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Lou Reed, The Velvet Underground and, er, Morrissey: ‘Satellite Of Love’ Covers.

Lou Reed, The Velvet Underground and, er, Morrissey:  ‘Satellite Of Love’ Covers.

Above Photo: Lou Reed, David Bowie and Iggy Pop hanging out in London, 1972 (© Mick Rock)

Lou Reed’s Satellite of Love is so perfect, you’d have to think twice before you did a cover version of it as a musician, right? Unless you knew you could do something that would blow everyone away.

Alas, Morrissey covered it after Lou Reed’s death, intending it to be a tribute to one of his musical heroes, but he really shouldn’t have bothered. (I have put You Tube links to all three versions of the song mentioned in this article at the bottom of the page).

Lou Reed in 1972.

Lou Reed in 1972.

As described in my Punk and New Wave Memoir, Bombed Out!, Lou Reed and the Velvet Underground had a pivotal role in getting me into ‘alternative’ music when I was skiving school in the mid 1970s.

One of the albums I was listening to was Lou Reed’s Transformer, released in 1972 and which contains some of Reed’s most enduring songs (Walk On the Wild Side, Perfect Day and New York Telephone Conversation to name but three). It also contained another Reed classic, Satellite of Love – a song about infidelity and jealousy, which also features David Bowie on vocals.

David Bowie and Lou Reed in London 1972 (© Mick Rock).

David Bowie and Lou Reed in London 1972 (© Mick Rock).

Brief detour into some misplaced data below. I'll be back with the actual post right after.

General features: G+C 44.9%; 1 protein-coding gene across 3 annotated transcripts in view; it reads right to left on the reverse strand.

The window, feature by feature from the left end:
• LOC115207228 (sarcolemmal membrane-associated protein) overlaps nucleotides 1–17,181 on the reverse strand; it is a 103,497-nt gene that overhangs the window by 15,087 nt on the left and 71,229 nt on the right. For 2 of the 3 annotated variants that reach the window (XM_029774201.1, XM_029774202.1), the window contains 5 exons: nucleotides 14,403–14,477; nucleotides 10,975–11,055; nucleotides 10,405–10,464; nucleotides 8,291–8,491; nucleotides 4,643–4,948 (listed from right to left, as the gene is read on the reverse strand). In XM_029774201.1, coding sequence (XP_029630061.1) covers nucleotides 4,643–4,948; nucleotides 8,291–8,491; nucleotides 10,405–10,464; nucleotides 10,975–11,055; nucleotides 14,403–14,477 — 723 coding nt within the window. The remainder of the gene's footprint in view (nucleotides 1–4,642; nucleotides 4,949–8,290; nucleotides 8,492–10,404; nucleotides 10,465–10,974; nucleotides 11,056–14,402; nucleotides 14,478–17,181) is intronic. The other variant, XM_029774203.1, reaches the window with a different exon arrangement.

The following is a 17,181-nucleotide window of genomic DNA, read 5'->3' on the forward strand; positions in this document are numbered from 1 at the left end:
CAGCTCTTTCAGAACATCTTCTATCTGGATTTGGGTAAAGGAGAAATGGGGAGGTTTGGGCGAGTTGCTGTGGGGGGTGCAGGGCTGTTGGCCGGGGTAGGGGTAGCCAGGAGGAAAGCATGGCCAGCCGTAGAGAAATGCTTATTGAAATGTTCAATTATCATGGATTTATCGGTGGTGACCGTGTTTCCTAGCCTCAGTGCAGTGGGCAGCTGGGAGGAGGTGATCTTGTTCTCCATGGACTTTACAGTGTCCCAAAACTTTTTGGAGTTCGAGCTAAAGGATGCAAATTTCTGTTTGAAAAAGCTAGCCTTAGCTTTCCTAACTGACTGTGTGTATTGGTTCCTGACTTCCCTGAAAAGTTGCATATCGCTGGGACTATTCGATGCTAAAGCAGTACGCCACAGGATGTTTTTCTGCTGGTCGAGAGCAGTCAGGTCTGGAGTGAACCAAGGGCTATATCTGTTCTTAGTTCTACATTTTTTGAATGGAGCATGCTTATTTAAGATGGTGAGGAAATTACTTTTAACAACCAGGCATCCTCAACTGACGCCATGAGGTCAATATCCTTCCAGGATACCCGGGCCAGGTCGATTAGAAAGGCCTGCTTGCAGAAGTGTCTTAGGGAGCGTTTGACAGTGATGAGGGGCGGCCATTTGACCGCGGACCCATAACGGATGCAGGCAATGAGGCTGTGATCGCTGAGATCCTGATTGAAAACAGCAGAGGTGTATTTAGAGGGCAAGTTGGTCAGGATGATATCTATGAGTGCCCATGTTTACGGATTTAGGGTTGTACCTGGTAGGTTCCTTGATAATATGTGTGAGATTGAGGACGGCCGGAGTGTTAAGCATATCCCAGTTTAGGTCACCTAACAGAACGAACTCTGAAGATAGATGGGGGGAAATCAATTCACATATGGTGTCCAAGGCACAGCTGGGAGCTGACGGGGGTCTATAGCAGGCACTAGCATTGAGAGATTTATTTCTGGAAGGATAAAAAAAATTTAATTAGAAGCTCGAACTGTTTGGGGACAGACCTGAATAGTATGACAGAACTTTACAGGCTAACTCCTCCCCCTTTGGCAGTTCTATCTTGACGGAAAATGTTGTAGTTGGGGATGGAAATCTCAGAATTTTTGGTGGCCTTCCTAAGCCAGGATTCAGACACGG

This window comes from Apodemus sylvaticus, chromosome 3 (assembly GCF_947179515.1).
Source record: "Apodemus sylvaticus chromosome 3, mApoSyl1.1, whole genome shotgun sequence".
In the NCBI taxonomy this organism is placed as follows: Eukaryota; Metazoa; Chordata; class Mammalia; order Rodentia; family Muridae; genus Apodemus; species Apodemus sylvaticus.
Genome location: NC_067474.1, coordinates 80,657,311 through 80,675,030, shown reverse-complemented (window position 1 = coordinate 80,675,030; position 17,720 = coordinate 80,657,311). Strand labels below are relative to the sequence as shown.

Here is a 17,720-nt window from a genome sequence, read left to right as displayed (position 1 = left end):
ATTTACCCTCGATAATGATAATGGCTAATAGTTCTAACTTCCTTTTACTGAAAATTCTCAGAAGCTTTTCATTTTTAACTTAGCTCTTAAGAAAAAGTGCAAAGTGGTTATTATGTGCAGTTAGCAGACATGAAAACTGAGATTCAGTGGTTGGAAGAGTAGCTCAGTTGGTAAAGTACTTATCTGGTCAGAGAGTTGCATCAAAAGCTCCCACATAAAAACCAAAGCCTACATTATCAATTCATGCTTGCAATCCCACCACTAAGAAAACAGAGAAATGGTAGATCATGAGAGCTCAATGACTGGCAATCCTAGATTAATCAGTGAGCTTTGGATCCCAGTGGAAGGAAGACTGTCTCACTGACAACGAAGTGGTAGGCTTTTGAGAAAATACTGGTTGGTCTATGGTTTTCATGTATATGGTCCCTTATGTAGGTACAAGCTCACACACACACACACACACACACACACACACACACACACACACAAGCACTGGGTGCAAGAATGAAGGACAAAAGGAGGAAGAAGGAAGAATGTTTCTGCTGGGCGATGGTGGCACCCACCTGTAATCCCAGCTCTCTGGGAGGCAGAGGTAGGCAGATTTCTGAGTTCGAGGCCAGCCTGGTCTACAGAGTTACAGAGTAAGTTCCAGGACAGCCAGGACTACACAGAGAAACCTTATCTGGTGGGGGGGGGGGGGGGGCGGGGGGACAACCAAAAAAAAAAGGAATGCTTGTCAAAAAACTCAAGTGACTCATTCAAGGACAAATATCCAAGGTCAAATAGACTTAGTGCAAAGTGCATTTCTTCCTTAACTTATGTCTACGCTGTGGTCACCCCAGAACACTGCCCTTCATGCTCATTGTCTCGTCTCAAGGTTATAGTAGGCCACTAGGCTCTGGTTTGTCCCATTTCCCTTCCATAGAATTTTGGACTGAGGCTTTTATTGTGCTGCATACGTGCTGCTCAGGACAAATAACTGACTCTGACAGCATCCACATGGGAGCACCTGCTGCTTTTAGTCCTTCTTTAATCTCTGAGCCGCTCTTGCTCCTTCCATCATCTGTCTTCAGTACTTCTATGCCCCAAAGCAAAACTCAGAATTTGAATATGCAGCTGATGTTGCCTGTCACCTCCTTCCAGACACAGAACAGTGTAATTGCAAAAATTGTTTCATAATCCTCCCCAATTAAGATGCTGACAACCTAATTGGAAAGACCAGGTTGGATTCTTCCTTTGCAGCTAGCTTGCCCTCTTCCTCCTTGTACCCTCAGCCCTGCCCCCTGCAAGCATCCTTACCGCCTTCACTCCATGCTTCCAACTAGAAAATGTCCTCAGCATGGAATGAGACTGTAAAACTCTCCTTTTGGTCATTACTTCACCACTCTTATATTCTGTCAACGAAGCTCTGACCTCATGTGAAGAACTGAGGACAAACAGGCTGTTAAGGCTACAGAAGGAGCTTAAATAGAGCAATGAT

Apparently Lou Reed’s version of the song was itself a cover, as it had been originally recorded by the Velvet Underground in 1970 as a demo track for their Loaded album (it wasn’t used, and was then forgotten about for years).

Some house party. David Bowie in London, 1972 (© Mick Rock).

Some house party. David Bowie in London, 1972 (© Mick Rock).

One amusing difference between the Velvet Underground and Lou Reed versions is some of the lyrics.

In the Velvets song the lyrics are:

I’ve been told baby you’ve been bold

With Winkin Blinkin and Nod

Monday, Tuesday, Wednesday to Thursday

To Winkin, Blinkin, and Nod.

Reed later said he’d used fictitious names to make sure none of his friends or acquaintances thought the lyrics referred to them. However by 1972 he’d lost such sqeamishness and these lyrics were changed to the more recognisable:

I’ve been told that you’ve been bold

With Harry, Mark, and John

Monday, Tuesday, Wednesday to Thursday

With Harry, Mark, and John

Lou Reed and Morrissey.

“You’re not going anywhere, mate.” Lou Reed and Morrissey.

And now to Morrissey.

Usually I like Morrissey’s stuff, but what he thought he was doing recording his awful Lounge Lizard cover version as a tribute to Lou Reed after he’d died in 2013 is not known. Also, he too bizarrely changed some of the above lyrics in his version.

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"Not now Morrissey. I'm listening to Lou Reed's version of Satellite of Love."

“Not now Morrissey. I’m listening to Lou Reed’s version of Satellite of Love.”

I have added You Tube links to all three versions of the song below.

Lou Reed (1972):

Velvet Underground (1970):

Morrissey (2013):

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 www.bombedoutpunk.com © Peter Alan Lloyd

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